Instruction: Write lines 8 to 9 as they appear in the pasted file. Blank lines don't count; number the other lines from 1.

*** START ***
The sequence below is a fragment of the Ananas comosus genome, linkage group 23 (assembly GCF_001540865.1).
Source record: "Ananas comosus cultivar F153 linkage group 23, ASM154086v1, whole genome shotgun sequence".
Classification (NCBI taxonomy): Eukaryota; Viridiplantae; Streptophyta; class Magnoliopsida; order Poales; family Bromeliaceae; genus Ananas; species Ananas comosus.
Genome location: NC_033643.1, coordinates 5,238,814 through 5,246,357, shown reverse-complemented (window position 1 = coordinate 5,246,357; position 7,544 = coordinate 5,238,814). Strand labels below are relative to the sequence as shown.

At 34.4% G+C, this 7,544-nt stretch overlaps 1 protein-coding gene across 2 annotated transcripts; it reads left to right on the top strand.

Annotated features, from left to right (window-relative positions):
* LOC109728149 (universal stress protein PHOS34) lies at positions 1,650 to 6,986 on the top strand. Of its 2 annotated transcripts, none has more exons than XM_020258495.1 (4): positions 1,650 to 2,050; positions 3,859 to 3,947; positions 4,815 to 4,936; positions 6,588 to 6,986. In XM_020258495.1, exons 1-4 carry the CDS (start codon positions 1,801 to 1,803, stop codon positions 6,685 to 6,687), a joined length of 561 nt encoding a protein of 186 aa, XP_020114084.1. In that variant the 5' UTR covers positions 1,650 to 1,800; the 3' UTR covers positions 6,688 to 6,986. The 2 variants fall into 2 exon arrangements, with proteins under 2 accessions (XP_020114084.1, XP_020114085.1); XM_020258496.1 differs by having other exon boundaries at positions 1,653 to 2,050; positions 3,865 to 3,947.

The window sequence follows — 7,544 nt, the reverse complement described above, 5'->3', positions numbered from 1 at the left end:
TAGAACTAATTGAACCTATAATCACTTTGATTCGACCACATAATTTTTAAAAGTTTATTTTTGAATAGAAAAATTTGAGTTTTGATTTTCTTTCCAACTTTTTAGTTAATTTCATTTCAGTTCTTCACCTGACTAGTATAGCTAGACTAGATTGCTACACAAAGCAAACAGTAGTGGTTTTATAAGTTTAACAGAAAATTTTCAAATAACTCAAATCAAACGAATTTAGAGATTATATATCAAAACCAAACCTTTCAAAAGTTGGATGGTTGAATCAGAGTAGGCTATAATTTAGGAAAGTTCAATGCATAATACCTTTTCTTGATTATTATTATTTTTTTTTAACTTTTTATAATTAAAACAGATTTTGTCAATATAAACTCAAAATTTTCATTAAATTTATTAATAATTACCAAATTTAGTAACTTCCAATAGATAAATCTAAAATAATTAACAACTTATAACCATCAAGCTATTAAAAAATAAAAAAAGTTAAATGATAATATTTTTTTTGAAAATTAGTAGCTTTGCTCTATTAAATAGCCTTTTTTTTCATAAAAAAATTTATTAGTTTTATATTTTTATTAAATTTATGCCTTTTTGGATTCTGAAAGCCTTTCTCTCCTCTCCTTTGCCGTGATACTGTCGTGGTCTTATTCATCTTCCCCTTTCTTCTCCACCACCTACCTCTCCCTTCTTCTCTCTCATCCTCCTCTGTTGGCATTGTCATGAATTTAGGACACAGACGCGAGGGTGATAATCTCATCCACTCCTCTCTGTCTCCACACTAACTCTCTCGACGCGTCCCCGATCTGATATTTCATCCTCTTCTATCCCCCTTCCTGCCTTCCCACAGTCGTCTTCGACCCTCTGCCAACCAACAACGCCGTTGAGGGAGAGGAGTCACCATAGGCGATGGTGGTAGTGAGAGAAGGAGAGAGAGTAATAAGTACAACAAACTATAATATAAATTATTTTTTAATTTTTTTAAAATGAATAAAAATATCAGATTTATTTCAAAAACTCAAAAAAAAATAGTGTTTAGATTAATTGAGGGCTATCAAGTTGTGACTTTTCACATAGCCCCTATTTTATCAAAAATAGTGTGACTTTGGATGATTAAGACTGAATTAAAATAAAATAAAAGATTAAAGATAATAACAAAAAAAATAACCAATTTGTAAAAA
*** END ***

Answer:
The window sequence follows — 7,544 nt, the reverse complement described above, 5'->3', positions numbered from 1 at the left end:
TAGAACTAATTGAACCTATAATCACTTTGATTCGACCACATAATTTTTAAAAGTTTATTTTTGAATAGAAAAATTTGAGTTTTGATTTTCTTTCCAACTTTTTAGTTAATTTCATTTCAGTTCTTCACCTGACTAGTATAGCTAGACTAGATTGCTACACAAAGCAAACAGTAGTGGTTTTATAAGTTTAACAGAAAATTTTCAAATAACTCAAATCAAACGAATTTAGAGATTATATATCAAAACCAAACCTTTCAAAAGTTGGATGGTTGAATCAGAGTAGGCTATAATTTAGGAAAGTTCAATGCATAATACCTTTTCTTGATTATTATTATTTTTTTTTAACTTTTTATAATTAAAACAGATTTTGTCAATATAAACTCAAAATTTTCATTAAATTTATTAATAATTACCAAATTTAGTAACTTCCAATAGATAAATCTAAAATAATTAACAACTTATAACCATCAAGCTATTAAAAAATAAAAAAAGTTAAATGATAATATTTTTTTTGAAAATTAGTAGCTTTGCTCTATTAAATAGCCTTTTTTTTCATAAAAAAATTTATTAGTTTTATATTTTTATTAAATTTATGCCTTTTTGGATTCTGAAAGCCTTTCTCTCCTCTCCTTTGCCGTGATACTGTCGTGGTCTTATTCATCTTCCCCTTTCTTCTCCACCACCTACCTCTCCCTTCTTCTCTCTCATCCTCCTCTGTTGGCATTGTCATGAATTTAGGACACAGACGCGAGGGTGATAATCTCATCCACTCCTCTCTGTCTCCACACTAACTCTCTCGACGCGTCCCCGATCTGATATTTCATCCTCTTCTATCCCCCTTCCTGCCTTCCCACAGTCGTCTTCGACCCTCTGCCAACCAACAACGCCGTTGAGGGAGAGGAGTCACCATAGGCGATGGTGGTAGTGAGAGAAGGAGAGAGAGTAATAAGTACAACAAACTATAATATAAATTATTTTTTAATTTTTTTAAAATGAATAAAAATATCAGATTTATTTCAAAAACTCAAAAAAAAATAGTGTTTAGATTAATTGAGGGCTATCAAGTTGTGACTTTTCACATAGCCCCTATTTTATCAAAAATAGTGTGACTTTGGATGATTAAGACTGAATTAAAATAAAATAAAAGATTAAAGATAATAACAAAAAAAATAACCAATTTGTAAAAA